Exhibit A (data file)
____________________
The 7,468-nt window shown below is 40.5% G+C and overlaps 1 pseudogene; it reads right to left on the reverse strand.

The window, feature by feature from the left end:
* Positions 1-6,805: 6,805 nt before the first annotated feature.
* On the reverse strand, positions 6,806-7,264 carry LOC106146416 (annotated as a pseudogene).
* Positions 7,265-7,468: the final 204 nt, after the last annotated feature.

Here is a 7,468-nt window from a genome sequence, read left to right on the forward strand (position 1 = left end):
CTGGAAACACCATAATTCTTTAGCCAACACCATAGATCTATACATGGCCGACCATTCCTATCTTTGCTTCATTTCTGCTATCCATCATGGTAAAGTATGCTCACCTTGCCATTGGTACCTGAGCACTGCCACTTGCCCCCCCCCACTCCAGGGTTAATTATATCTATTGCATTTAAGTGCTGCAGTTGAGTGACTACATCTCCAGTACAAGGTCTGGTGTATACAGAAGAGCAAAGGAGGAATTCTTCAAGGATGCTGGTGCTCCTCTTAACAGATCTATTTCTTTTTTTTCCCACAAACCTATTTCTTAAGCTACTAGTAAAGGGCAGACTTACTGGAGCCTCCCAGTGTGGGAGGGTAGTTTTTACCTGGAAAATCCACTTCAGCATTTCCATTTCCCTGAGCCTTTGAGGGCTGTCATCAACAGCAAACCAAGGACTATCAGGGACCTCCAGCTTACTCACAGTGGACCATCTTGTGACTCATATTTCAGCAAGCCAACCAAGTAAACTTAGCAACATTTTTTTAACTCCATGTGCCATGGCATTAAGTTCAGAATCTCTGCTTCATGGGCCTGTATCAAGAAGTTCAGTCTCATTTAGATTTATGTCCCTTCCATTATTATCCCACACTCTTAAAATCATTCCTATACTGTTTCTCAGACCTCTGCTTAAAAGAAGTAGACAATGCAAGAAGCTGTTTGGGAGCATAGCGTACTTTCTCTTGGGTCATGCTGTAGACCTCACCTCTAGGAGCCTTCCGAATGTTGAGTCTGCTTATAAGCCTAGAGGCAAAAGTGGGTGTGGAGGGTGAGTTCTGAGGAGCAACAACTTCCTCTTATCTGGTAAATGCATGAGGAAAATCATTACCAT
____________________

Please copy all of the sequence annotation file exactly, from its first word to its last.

The 7,468-nt window shown below is 40.5% G+C and overlaps 1 pseudogene; it reads right to left on the reverse strand.

The window, feature by feature from the left end:
* Positions 1-6,805: 6,805 nt before the first annotated feature.
* On the reverse strand, positions 6,806-7,264 carry LOC106146416 (annotated as a pseudogene).
* Positions 7,265-7,468: the final 204 nt, after the last annotated feature.

Here is a 7,468-nt window from a genome sequence, read left to right on the forward strand (position 1 = left end):
CTGGAAACACCATAATTCTTTAGCCAACACCATAGATCTATACATGGCCGACCATTCCTATCTTTGCTTCATTTCTGCTATCCATCATGGTAAAGTATGCTCACCTTGCCATTGGTACCTGAGCACTGCCACTTGCCCCCCCCCACTCCAGGGTTAATTATATCTATTGCATTTAAGTGCTGCAGTTGAGTGACTACATCTCCAGTACAAGGTCTGGTGTATACAGAAGAGCAAAGGAGGAATTCTTCAAGGATGCTGGTGCTCCTCTTAACAGATCTATTTCTTTTTTTTCCCACAAACCTATTTCTTAAGCTACTAGTAAAGGGCAGACTTACTGGAGCCTCCCAGTGTGGGAGGGTAGTTTTTACCTGGAAAATCCACTTCAGCATTTCCATTTCCCTGAGCCTTTGAGGGCTGTCATCAACAGCAAACCAAGGACTATCAGGGACCTCCAGCTTACTCACAGTGGACCATCTTGTGACTCATATTTCAGCAAGCCAACCAAGTAAACTTAGCAACATTTTTTTAACTCCATGTGCCATGGCATTAAGTTCAGAATCTCTGCTTCATGGGCCTGTATCAAGAAGTTCAGTCTCATTTAGATTTATGTCCCTTCCATTATTATCCCACACTCTTAAAATCATTCCTATACTGTTTCTCAGACCTCTGCTTAAAAGAAGTAGACAATGCAAGAAGCTGTTTGGGAGCATAGCGTACTTTCTCTTGGGTCATGCTGTAGACCTCACCTCTAGGAGCCTTCCGAATGTTGAGTCTGCTTATAAGCCTAGAGGCAAAAGTGGGTGTGGAGGGTGAGTTCTGAGGAGCAACAACTTCCTCTTATCTGGTAAATGCATGAGGAAAATCATTACCAT